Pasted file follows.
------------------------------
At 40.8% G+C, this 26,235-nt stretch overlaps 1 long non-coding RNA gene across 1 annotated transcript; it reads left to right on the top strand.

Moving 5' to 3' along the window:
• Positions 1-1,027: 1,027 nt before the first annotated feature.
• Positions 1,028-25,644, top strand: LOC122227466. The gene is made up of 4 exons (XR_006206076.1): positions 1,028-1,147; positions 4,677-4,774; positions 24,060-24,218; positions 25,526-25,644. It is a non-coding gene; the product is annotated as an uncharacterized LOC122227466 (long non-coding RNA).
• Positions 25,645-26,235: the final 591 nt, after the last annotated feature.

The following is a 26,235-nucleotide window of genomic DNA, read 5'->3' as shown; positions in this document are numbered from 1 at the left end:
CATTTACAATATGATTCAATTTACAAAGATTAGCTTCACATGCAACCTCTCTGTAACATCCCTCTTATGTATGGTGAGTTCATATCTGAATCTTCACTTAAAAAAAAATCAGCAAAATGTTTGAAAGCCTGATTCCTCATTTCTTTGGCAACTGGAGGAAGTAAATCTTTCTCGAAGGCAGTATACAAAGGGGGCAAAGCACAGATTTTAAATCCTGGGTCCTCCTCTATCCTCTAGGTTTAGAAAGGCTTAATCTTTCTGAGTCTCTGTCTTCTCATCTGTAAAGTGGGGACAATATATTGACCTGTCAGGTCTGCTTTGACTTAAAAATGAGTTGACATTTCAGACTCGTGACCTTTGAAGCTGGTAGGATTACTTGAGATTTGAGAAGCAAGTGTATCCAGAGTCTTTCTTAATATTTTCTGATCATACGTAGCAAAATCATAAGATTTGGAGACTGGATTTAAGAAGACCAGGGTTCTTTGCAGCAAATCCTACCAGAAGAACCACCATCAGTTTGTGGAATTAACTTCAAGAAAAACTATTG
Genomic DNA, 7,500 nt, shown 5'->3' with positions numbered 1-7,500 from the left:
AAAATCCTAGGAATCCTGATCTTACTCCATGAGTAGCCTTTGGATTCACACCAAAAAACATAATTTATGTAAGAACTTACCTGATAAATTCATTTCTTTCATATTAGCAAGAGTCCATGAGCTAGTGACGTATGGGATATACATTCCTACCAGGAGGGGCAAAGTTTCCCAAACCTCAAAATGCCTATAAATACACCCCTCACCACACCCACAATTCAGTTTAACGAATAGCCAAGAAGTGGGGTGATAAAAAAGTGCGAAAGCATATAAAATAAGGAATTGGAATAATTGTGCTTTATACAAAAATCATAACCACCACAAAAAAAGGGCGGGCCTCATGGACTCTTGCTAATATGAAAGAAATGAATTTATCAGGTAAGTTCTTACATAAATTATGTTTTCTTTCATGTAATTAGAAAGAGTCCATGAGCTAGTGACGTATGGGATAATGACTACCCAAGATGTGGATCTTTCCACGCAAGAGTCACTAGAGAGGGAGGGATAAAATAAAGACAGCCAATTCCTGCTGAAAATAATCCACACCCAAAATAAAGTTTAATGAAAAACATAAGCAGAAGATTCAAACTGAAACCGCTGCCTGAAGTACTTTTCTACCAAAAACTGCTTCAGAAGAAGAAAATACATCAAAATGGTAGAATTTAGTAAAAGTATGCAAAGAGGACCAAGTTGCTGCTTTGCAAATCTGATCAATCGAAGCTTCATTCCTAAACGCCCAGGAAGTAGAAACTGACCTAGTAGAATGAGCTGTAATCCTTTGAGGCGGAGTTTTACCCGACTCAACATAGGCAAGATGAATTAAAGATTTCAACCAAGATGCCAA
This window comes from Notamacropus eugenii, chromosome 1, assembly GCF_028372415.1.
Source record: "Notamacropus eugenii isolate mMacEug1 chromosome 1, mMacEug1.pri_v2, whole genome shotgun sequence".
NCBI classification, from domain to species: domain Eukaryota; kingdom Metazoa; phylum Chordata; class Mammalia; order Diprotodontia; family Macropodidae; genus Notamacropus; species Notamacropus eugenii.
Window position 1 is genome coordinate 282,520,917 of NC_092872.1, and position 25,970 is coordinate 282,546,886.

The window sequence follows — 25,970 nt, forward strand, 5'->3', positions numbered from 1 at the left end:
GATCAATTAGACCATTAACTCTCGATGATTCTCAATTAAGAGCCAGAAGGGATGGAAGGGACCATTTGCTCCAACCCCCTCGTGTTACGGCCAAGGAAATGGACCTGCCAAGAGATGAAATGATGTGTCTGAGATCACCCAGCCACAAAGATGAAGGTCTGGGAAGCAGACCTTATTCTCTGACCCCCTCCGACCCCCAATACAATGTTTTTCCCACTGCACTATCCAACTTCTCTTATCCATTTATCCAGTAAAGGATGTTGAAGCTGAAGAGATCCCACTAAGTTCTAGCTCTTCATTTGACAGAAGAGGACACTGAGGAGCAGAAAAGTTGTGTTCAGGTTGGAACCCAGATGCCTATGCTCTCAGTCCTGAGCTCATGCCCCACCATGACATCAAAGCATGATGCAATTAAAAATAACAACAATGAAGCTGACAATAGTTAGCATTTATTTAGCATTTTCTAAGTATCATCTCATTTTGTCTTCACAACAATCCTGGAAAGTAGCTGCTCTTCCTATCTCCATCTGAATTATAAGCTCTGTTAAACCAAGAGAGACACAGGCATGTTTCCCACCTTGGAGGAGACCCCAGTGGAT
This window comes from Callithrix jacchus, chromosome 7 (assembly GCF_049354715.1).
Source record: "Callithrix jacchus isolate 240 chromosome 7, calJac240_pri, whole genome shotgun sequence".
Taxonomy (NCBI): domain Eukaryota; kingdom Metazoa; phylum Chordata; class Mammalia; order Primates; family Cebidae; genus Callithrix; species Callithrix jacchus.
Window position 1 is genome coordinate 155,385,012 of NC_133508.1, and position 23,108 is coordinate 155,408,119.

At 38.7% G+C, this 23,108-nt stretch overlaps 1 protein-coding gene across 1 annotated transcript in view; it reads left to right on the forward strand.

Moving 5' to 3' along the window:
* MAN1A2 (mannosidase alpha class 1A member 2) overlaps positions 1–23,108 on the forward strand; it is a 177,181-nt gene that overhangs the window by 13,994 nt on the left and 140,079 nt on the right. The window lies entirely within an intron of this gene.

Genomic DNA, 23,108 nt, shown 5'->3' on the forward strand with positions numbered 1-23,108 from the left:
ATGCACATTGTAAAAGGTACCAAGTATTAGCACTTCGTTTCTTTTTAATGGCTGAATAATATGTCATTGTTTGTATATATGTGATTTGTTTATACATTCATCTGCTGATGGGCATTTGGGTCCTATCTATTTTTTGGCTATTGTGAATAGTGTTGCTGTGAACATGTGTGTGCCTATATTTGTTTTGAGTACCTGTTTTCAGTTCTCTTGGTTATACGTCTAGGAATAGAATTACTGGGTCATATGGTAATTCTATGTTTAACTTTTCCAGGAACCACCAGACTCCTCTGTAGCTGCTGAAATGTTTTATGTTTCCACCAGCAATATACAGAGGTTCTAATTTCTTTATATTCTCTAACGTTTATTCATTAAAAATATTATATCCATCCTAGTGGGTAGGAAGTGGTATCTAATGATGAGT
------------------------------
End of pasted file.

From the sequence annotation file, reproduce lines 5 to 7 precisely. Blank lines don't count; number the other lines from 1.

• Positions 25,645-26,235: the final 591 nt, after the last annotated feature.

The following is a 26,235-nucleotide window of genomic DNA, read 5'->3' as shown; positions in this document are numbered from 1 at the left end:
CATTTACAATATGATTCAATTTACAAAGATTAGCTTCACATGCAACCTCTCTGTAACATCCCTCTTATGTATGGTGAGTTCATATCTGAATCTTCACTTAAAAAAAAATCAGCAAAATGTTTGAAAGCCTGATTCCTCATTTCTTTGGCAACTGGAGGAAGTAAATCTTTCTCGAAGGCAGTATACAAAGGGGGCAAAGCACAGATTTTAAATCCTGGGTCCTCCTCTATCCTCTAGGTTTAGAAAGGCTTAATCTTTCTGAGTCTCTGTCTTCTCATCTGTAAAGTGGGGACAATATATTGACCTGTCAGGTCTGCTTTGACTTAAAAATGAGTTGACATTTCAGACTCGTGACCTTTGAAGCTGGTAGGATTACTTGAGATTTGAGAAGCAAGTGTATCCAGAGTCTTTCTTAATATTTTCTGATCATACGTAGCAAAATCATAAGATTTGGAGACTGGATTTAAGAAGACCAGGGTTCTTTGCAGCAAATCCTACCAGAAGAACCACCATCAGTTTGTGGAATTAACTTCAAGAAAAACTATTG